248 pages, 24 Photos, 2 maps
Using the Malheur Basin in southeastern Oregon as a case study, this intriguing and nuanced book explores the ways people have envisioned boundaries between water and land, the ways they have altered these places, and the often unintended results.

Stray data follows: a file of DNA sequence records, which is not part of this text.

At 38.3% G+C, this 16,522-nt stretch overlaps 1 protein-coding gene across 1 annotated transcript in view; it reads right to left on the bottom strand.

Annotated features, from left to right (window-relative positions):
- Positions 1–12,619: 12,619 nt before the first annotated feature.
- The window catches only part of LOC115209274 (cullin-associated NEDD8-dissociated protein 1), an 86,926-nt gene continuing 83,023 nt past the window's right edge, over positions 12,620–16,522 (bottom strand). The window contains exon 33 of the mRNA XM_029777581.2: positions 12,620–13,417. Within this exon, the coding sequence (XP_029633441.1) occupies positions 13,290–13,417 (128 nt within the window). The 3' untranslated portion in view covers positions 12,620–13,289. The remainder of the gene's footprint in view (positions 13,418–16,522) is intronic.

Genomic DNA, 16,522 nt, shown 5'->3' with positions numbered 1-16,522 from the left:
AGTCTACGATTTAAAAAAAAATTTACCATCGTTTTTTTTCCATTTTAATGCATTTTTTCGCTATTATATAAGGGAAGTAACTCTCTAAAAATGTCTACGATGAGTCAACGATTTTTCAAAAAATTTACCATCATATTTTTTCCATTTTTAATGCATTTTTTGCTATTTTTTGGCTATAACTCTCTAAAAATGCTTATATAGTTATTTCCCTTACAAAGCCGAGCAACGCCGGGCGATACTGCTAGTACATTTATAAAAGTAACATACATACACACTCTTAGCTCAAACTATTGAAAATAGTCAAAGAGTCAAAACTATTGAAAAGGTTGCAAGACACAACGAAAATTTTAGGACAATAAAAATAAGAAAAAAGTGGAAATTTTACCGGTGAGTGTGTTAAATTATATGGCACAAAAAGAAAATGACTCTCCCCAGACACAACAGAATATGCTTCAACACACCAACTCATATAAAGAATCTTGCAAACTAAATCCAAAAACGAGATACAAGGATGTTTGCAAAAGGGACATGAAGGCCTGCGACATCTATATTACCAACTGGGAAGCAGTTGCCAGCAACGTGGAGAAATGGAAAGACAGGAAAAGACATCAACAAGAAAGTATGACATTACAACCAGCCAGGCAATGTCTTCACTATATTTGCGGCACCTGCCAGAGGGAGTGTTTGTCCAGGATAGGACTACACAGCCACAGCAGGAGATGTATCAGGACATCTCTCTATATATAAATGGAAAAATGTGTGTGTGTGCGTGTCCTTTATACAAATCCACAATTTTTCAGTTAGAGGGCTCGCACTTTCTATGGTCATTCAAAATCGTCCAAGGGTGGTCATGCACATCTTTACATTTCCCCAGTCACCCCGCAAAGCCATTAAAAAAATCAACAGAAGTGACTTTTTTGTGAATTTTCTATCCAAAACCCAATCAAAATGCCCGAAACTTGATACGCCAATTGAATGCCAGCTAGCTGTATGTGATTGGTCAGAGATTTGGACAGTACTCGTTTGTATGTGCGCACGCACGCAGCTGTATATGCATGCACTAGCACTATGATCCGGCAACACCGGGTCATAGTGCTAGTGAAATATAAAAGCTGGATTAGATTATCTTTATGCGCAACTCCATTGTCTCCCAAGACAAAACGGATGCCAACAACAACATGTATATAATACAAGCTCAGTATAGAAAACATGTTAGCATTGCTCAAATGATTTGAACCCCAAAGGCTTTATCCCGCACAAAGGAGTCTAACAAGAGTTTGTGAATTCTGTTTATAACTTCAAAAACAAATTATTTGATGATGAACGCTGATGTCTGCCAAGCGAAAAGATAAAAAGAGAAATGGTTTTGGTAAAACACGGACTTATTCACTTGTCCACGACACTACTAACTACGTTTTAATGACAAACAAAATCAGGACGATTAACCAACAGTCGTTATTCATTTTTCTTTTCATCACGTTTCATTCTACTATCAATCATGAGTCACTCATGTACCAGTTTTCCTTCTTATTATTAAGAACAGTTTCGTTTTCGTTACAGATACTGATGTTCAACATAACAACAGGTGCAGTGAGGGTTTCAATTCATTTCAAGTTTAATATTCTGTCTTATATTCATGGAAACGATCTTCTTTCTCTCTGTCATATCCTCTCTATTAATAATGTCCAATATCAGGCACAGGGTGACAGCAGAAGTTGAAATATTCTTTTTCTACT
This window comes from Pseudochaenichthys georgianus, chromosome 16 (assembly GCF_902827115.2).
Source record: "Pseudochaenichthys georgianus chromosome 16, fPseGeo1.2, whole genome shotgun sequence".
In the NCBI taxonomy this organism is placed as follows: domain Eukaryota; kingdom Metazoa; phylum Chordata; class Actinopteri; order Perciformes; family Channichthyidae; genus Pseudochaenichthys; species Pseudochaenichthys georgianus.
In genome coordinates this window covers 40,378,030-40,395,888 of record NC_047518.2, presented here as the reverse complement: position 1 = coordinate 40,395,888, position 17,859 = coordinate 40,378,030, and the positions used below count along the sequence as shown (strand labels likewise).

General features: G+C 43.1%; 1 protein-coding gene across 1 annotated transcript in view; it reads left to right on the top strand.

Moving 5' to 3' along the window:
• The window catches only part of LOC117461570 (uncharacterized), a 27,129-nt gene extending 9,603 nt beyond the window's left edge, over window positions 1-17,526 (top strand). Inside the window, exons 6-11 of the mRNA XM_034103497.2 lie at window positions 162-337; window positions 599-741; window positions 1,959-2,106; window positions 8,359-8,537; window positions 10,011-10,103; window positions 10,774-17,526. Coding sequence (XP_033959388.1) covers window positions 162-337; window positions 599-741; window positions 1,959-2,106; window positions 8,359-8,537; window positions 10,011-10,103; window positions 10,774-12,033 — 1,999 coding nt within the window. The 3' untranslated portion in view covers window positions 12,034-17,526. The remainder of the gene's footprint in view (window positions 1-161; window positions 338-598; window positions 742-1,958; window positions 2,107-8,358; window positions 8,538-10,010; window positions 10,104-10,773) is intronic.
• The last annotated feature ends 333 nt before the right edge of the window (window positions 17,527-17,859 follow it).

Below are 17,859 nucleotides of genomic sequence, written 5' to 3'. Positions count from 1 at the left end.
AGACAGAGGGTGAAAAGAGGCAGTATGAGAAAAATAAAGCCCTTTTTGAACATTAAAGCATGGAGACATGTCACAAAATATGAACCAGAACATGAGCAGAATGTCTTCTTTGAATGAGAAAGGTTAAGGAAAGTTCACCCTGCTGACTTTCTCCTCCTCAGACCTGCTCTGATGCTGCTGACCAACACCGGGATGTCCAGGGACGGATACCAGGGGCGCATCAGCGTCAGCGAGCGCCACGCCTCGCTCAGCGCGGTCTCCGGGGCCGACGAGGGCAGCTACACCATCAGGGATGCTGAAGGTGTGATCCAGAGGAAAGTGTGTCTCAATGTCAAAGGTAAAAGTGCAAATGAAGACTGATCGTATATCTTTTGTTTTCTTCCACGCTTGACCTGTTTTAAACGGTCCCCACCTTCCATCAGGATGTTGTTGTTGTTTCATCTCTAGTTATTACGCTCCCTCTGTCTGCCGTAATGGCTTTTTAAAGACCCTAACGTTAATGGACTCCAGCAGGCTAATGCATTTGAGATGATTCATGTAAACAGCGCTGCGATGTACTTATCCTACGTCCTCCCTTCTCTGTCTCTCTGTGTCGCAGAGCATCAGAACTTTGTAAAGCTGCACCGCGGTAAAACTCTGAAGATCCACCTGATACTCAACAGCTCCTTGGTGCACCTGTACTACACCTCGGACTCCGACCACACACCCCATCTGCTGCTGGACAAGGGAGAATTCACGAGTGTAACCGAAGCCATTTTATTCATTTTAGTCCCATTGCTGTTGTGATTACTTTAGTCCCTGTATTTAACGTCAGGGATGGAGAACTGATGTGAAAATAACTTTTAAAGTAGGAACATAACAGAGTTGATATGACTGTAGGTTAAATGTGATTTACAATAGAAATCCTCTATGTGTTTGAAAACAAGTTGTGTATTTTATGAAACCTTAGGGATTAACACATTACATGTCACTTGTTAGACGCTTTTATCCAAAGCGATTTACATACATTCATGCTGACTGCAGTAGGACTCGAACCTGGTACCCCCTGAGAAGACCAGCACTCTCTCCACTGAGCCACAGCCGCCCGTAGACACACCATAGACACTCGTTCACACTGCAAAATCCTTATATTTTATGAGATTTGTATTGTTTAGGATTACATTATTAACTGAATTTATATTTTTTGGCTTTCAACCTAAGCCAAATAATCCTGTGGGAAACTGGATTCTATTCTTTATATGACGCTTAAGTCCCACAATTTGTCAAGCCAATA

In the remote wetlands of eastern Oregon's Malheur National Wildlife Refuge, Nancy Langston has found a new western parable. Where Land and Water Meet is an engaging history of desolate high desert wetlands with vital implications for natural landscapes everywhere.--Ann Vileisis, author of Discovering the Unknown Landscape: A History of America's Wetlands "Tightly argued, cogent, and eminently readable ... Where Land and Water Meet will find a wide readership among ... historians, range managers, ranchers, and environmental groups."--Mark Fiege, author of Irrigated Eden: The Making of an Agricultural Landscape in the American West "Langston combines rigorous historical scholarship, rich knowledge of ecological science, and thoughtful criticism of past and present natural resource management with a scrupulously fair-minded effort to understand the motives of different human actors, seeking always for ways in which history can make genuine practical contributions to contemporary management and policy."--From the Foreword by William Cronon "Where Land and Water meet, in a profoundly insightful manner, details the story of social forces at play in managing the ecology of the Malheur National Wildlife Refuge in southeastern Oregon. I grew up in the same territory, in agriculture, managing land and water, responsible for mistakes just like those made at malheur, and it looks to me as if Nancy Langston's got the story dead right. But she gives us more than history, she also proposes a useable problem-solving model. This book is a gift. The American West, and the world, need many more like it." -- William Kittredge, author of Owning it All
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